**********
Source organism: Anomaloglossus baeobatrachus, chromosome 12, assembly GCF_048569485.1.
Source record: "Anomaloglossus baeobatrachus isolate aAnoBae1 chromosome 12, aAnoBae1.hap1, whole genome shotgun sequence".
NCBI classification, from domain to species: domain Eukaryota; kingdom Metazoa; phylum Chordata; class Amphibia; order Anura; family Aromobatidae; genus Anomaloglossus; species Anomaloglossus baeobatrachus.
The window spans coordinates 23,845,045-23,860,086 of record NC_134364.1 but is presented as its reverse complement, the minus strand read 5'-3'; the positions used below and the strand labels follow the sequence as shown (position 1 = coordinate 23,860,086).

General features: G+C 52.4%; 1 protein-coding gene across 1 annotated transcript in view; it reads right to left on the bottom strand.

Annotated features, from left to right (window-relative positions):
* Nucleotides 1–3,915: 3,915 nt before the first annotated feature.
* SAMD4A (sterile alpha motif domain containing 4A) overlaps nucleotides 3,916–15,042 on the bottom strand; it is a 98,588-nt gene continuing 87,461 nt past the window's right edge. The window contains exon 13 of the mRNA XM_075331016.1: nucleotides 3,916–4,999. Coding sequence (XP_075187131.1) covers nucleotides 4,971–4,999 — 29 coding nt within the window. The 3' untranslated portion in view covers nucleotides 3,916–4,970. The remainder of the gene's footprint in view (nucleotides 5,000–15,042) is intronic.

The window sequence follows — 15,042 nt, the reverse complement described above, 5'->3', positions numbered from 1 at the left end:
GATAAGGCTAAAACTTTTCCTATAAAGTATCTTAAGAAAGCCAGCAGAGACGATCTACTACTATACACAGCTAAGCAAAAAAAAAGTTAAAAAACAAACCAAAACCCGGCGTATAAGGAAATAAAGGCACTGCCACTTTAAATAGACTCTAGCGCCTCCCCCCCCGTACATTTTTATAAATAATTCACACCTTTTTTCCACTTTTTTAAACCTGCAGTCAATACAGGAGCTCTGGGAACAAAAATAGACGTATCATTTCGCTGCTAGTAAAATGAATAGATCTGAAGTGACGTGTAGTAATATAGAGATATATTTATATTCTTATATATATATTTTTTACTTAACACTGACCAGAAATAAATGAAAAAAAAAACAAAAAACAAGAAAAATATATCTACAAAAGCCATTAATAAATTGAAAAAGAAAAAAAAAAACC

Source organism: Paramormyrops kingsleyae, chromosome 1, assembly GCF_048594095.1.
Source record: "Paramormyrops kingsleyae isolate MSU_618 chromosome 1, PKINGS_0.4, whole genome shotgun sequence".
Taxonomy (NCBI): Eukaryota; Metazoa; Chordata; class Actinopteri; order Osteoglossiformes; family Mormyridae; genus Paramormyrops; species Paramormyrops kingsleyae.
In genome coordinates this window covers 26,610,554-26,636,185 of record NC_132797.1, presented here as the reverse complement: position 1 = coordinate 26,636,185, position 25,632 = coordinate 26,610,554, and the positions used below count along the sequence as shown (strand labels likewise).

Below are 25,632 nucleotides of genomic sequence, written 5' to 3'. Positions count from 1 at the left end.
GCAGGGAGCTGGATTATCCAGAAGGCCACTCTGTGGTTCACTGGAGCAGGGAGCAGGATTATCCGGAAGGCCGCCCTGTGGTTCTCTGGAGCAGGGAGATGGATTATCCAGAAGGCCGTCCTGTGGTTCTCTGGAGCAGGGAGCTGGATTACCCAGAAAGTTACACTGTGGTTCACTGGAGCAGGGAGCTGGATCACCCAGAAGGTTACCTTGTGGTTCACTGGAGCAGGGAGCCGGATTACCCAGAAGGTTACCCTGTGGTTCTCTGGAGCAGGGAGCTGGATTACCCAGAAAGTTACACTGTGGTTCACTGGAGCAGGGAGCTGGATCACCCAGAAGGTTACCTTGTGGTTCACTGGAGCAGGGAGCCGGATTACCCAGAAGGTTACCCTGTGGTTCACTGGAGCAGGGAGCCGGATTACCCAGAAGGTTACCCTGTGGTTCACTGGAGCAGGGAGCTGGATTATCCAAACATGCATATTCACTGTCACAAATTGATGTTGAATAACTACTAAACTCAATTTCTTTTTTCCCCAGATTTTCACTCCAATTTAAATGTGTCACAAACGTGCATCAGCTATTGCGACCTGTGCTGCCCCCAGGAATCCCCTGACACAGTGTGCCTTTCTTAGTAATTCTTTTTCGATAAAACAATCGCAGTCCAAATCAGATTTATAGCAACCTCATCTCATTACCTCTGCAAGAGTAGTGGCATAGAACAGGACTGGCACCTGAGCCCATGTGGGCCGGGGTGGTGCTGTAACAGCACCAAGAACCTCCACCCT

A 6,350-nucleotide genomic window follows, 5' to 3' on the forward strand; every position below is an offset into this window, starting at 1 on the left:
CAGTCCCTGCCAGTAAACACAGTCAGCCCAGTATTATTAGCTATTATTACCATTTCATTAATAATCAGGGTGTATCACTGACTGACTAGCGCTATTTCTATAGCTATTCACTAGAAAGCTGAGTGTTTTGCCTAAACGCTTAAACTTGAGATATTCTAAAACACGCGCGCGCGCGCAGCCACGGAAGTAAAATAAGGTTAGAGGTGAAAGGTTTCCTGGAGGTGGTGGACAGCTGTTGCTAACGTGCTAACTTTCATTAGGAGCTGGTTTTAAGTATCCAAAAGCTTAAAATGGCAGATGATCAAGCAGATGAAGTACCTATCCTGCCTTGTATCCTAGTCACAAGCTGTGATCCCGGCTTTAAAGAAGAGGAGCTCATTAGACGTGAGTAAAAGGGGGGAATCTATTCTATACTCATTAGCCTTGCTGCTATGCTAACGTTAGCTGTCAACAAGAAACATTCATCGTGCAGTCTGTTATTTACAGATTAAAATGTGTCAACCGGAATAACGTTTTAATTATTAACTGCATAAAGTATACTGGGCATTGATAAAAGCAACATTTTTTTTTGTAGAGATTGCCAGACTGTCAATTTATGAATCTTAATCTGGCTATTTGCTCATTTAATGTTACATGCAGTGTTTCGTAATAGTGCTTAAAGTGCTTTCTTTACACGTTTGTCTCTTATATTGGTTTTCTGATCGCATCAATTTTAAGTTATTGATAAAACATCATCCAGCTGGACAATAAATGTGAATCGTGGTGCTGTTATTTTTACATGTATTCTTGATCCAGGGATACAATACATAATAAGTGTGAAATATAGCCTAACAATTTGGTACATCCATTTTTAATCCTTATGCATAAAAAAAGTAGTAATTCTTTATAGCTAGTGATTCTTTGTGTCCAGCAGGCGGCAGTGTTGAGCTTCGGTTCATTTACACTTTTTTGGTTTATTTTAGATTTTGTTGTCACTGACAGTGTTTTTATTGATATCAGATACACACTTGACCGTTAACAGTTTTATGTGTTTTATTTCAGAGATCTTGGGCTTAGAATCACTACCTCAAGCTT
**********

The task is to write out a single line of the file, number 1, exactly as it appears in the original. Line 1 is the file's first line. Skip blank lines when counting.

Source organism: Anomaloglossus baeobatrachus, chromosome 12, assembly GCF_048569485.1.